The USS Taylor (DD-468) served in the U.S. Navy for over two and a half decades in the mid-20th century. She was named for Rear Admiral William Rogers Taylor who served in the Mexican War and the Civil War. Taylor was laid down as a Fletcher-class destroyer.
Taylor was laid down at Bath, Maine by Bath Iron Works in August 1941, launched in June 1942, and commissioned in August with Lieutenant Commander Benjamin Katz in command. Carrying a crew of 273, Taylor was armed with five 5-inch anti-aircraft guns, four 1.1-inch anti-aircraft guns, four 20-millimeter anti-aircraft guns, and ten 21-inch torpedo tubes.
Taylor was assigned to Destroyer Squadron 20 in the Atlantic and began service as a trans-Atlantic convoy escort with a mission to Casablanca in November 1942. In December, Taylor joined Task Force 13 to begin duty in the Pacific, and reported at Noumea, New Caledonia in January 1943. Taylor was deployed to Guadalcanal in late January, where Japanese bombers succeeded in striking Chicago and Louisville. She also participated in the bombardment of Vila-Stanmore at Kolombangara Island in March, along with Nicholas, Radford, and Strong.
Taylor served as an escort for coastal transports to Guadalcanal in March, and in April, departed Tulagi when Kanawha was bombed by the Japanese, which cancelled the mission to escort the oiler. Following escort duty in the Solomons, Taylor helped cover mining operations in Vella Gulf, and escorted troop transports to Guadalcanal in May. Taylor operated during the invasions of the Central Solomons beginning in July, and continued service in the Solomon Islands until October, when she returned to the United States for repairs.
Taylor returned to the western Pacific in February 1944 and served in the Marshall Islands and New Guinea. Initially deployed with the 3rd fleet, Taylor was assigned to the 7th Fleet in August and served in the Philippines between October 1944 and August 1945. Taylor was put in reserve at San Diego Naval Shipyard in May 1946, was converted into escort destroyer DDE-468, and commissioned for duty in December 1951 for service in the Korean War. Between March 1954 and March 1959, Taylor deployed to the western Pacific five times for training duties. She was re-designated DD-468 in August 1962, and participated in operations in the South Pacific, as well as in the Vietnam War, until being decommissioned and stricken by the U.S. Navy in July 1969. Taylor was then transferred to the Italian Navy as Lanciere and then was disassembled for spare parts in 1971.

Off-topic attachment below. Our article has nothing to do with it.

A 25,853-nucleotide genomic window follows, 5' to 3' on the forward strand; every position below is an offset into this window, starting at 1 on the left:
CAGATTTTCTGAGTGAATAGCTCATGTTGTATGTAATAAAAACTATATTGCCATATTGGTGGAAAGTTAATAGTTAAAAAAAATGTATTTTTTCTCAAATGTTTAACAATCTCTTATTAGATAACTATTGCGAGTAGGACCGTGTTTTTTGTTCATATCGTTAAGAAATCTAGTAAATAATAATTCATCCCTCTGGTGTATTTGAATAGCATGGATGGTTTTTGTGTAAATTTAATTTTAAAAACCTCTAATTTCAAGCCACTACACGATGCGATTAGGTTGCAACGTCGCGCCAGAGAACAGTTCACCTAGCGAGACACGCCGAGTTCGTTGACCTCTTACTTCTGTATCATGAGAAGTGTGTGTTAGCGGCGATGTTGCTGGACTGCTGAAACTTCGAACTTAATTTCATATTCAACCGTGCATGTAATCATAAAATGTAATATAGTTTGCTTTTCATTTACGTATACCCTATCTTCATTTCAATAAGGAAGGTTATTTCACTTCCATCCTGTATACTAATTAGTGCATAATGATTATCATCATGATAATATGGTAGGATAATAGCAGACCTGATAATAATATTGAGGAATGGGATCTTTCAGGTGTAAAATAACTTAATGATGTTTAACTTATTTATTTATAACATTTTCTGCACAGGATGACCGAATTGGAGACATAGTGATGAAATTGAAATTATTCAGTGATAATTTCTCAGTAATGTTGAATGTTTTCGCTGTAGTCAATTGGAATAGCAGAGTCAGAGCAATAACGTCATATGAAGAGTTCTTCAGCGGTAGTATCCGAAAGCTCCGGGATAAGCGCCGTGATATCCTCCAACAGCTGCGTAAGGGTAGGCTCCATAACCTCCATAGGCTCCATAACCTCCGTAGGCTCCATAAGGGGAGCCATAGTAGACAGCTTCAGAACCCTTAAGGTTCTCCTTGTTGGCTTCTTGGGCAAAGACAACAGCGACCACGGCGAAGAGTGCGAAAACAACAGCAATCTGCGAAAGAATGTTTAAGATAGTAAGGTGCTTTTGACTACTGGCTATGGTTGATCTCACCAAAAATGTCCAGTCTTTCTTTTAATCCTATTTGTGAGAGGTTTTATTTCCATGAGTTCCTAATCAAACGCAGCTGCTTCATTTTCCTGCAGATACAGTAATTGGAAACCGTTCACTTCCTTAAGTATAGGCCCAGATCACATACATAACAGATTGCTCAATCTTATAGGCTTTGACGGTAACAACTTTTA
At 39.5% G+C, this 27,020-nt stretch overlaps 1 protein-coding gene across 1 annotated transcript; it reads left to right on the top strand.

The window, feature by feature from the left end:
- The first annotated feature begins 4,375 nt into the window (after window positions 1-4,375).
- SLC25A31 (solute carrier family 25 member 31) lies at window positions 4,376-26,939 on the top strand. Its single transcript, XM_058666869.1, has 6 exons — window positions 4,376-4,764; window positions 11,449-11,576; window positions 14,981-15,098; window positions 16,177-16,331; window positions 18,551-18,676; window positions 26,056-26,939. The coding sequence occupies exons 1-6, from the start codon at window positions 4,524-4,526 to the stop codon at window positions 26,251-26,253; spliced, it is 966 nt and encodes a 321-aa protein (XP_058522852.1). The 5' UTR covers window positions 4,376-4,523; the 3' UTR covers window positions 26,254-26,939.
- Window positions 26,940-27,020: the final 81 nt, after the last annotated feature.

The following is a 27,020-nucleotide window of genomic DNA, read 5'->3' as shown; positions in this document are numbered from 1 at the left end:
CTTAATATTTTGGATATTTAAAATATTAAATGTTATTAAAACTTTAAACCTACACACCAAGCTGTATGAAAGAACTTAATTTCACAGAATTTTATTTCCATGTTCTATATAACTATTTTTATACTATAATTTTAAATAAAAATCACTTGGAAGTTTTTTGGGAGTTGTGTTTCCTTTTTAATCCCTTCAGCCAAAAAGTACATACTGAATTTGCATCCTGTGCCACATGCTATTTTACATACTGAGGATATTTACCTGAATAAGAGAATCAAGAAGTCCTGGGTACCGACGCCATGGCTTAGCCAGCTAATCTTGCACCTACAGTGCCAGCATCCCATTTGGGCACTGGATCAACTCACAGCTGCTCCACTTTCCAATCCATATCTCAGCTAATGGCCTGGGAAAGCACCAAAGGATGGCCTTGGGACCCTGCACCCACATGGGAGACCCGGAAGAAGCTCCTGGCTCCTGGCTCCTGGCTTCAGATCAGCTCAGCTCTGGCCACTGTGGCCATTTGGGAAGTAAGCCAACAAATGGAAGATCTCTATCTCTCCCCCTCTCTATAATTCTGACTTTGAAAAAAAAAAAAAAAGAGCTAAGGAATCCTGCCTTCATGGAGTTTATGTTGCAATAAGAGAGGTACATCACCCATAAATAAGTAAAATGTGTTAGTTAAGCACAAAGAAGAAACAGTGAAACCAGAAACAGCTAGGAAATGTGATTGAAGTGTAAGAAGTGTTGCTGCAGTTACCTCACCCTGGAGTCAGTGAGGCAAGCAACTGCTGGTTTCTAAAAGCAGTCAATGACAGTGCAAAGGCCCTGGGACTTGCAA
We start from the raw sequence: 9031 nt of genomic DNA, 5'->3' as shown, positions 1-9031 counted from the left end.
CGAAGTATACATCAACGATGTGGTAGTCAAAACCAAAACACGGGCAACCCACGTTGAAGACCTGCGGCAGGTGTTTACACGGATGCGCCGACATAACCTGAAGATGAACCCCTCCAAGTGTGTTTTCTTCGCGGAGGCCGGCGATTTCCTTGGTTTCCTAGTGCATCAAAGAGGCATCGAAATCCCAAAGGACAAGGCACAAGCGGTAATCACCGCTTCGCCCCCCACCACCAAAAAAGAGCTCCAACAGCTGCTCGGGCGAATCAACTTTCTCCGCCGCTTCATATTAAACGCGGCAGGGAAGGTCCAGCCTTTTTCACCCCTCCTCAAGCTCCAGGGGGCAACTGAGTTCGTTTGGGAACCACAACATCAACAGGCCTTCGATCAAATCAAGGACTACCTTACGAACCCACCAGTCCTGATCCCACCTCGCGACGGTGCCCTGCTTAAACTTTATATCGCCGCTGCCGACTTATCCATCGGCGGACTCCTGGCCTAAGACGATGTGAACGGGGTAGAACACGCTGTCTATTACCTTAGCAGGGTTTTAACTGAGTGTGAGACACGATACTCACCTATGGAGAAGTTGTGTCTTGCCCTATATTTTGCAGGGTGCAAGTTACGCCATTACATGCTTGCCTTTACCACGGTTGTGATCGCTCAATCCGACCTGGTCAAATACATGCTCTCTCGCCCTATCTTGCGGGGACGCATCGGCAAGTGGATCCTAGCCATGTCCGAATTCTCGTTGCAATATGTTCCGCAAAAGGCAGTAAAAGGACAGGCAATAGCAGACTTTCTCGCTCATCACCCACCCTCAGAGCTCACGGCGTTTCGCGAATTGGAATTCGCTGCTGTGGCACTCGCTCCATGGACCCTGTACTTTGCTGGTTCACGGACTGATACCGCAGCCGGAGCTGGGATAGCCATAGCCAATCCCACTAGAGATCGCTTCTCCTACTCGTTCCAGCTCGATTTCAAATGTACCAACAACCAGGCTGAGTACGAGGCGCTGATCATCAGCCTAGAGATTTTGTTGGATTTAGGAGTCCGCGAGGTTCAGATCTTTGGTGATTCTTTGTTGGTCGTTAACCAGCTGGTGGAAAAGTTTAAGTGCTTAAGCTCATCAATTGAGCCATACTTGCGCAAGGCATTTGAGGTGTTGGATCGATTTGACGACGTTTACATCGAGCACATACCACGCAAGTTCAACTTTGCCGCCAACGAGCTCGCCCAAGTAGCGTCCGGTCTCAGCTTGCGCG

Asbestos Risk on the USS Taylor (DD-468)
Since asbestos was used in so many applications, the toxic fibers could be found nearly everywhere aboard Taylor. Some areas of the ship used asbestos fibers in larger quantities than did others. The engineering and power plant sections on Taylor utilized asbestos-containing materials widely to insulate pipes, to protect steam boilers, and to fireproof elements of the ship's motors and power plant.
Asbestos produces mesothelioma by injuring the mesothelium membrane when it is breathed in. Developing the disease is strongly correlated with the overall level of asbestos exposure as well as the duration spent exposed. Asbestos-containing material that is damaged or frayed becomes friable and can crumble when handled. The resulting dust is easily inhaled, posing a greater threat than an intact asbestos part. Repairing or replacing friable asbestos products was an exceptionally dangerous duty.Sources
Haze Gray & Underway. Dictionary of American Naval Fighting Ships. DD-468.
http://www.hazegray.org/danfs/destroy/dd468txt.htm) Retrieved 18 January 2011.
NavSource Naval History, USS Taylor (DD-468).
http://www.navsource.org/archives/05/468.htm) Retrieved 18 January 2011.